When the Department for Work & Pensions recently published their Fuller Working Lives -A Partnership Approach agenda, the statistics quoted certainly gave pause for thought.
- In 2010, 1 in 4 of the working age population were aged 50 or over – this is projected to increase to 1 in 3 by 2022
- 1 in 4 men and 1 in 3 women reaching State Pension age have not worked for 5 years or more
- There are almost 1 million individuals aged 50-64 that are not in employment but state that they are willing or would like to work
The Government’s approach to combatting workforce drop out of mature talent is the creation of a Business in the Community (BiTC) Age at Work leadership team to support employers to retain, retrain and recruit older workers – offering new skills, training, mentoring and additional incentives. This is a valid route – however, it’s important to remember that whilst some people may wish to stay in the workforce for longer, it is also clear from the government’s (and our own) research that for some individuals there is no choice at all.
There is a very real issue in today’s workforce of families who are having to cope with the needs of elderly parents and of teenage and younger children - many families are struggling to juggle multiple layers of family care requirements whilst earning a living wage. Employers for Carers research has shown that there is a tangible talent drain at certain key points – in fact, an estimated 1 in 9 of the current workforce are caring for a family member right now. Our own Modern Families Index (created in conjunction with charity Working Families) showed that a significant amount of families surveyed anticipated caring for an elderly relative within the next 5 years.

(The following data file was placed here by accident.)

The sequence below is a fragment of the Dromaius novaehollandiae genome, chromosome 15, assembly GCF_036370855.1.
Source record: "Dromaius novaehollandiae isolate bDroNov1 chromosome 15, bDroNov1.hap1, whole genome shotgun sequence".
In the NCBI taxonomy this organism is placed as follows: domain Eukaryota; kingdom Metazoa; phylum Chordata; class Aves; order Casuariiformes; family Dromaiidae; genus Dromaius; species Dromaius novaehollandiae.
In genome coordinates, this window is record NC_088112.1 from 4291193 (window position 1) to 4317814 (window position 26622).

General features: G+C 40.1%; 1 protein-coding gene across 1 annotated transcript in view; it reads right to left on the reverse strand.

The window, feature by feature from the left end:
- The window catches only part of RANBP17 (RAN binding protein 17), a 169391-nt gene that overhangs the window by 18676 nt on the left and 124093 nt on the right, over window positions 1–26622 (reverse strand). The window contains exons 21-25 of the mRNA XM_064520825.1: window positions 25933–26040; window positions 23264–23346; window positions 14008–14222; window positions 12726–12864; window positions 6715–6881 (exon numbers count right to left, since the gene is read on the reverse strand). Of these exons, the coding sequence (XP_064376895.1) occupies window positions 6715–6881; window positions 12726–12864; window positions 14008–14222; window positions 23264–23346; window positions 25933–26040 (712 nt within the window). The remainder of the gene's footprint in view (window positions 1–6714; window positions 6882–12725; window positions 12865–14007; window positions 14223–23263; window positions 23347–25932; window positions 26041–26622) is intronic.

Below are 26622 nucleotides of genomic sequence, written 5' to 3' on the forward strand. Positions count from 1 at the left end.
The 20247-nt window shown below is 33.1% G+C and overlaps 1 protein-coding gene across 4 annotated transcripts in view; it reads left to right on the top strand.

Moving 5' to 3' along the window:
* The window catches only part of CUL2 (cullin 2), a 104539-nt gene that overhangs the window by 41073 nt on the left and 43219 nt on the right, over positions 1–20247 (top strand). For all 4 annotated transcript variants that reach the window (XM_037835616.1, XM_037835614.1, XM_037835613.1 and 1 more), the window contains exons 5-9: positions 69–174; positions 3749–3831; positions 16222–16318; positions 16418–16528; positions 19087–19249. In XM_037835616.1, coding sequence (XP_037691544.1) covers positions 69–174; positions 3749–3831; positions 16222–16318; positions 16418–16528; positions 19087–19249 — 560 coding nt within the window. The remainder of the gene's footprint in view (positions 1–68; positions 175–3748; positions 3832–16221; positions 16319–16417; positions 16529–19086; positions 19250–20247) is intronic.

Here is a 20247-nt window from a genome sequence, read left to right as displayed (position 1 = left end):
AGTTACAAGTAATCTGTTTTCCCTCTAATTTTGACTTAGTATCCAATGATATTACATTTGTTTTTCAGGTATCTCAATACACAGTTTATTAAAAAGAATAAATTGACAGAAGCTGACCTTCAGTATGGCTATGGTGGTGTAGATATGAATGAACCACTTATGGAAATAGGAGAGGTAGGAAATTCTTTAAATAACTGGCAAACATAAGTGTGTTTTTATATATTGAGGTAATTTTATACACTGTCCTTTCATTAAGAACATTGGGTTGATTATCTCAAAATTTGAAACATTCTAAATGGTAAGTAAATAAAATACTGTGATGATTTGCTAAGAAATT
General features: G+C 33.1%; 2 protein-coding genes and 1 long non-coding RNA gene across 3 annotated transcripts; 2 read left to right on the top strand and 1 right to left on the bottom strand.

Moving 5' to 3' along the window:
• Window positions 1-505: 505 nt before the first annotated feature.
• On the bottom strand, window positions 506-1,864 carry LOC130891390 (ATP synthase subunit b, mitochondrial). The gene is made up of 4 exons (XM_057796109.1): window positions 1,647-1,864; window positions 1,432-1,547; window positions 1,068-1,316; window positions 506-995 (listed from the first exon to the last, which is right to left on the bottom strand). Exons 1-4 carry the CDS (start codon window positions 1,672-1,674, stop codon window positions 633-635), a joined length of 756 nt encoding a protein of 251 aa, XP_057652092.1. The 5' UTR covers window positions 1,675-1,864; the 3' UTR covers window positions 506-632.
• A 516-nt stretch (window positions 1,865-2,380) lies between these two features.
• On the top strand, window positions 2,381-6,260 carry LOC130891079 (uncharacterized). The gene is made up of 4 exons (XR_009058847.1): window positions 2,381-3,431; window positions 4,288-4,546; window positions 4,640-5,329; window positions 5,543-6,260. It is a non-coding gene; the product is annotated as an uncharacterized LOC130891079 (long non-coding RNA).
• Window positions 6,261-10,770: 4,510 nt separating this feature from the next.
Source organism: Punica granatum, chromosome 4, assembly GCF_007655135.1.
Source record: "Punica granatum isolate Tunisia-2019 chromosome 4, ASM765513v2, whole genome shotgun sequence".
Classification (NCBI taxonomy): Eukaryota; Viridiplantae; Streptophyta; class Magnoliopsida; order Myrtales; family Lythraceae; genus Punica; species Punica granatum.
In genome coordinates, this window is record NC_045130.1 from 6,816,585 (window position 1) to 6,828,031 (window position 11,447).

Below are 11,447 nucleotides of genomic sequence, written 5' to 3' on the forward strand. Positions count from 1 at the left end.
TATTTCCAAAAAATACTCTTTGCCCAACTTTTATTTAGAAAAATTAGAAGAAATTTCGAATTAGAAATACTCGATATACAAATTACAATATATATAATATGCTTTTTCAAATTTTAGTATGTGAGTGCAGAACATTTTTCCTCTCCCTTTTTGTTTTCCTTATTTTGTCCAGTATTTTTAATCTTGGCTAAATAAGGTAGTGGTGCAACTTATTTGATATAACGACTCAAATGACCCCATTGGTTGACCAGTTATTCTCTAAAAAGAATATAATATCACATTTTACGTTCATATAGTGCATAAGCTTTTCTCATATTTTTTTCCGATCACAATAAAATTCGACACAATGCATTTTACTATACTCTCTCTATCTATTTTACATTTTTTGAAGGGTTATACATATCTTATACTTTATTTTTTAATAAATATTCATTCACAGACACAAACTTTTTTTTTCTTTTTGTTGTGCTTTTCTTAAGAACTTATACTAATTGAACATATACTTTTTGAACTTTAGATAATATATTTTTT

One aspect of the Fuller Lives agenda that we were pleased to see was the government pledging their support for groups need additional help with staying at work – in particular women and carers. We support the introduction of more flexible working for carers (focusing on productivity rather than working specific hours at set locations) and we also believe that employers can support directly through supplying mature workers with benefits that will make a real difference to them.
For example, employer sponsored back-up care is a practical support - giving employees who need to be present at specific times access to a network of high-quality childcare and eldercare for when their usual care arrangements break down. This is ideal for older working families who are struggling with multiple generations of care requirements. For any employer serious about retaining talented families who are struggling to balance the needs of their families and their career, we’d encourage you to take a look at the Care Advantage Programme from Bright Horizons as part of your own recruitment and retention strategy.
If the government and employers are genuinely serious about creating Fuller Working Lives (as opposed to just longer working lives) then acknowledging and supporting the family care requirements of employees is paramount.
Joanna Thubron, Bright Horizons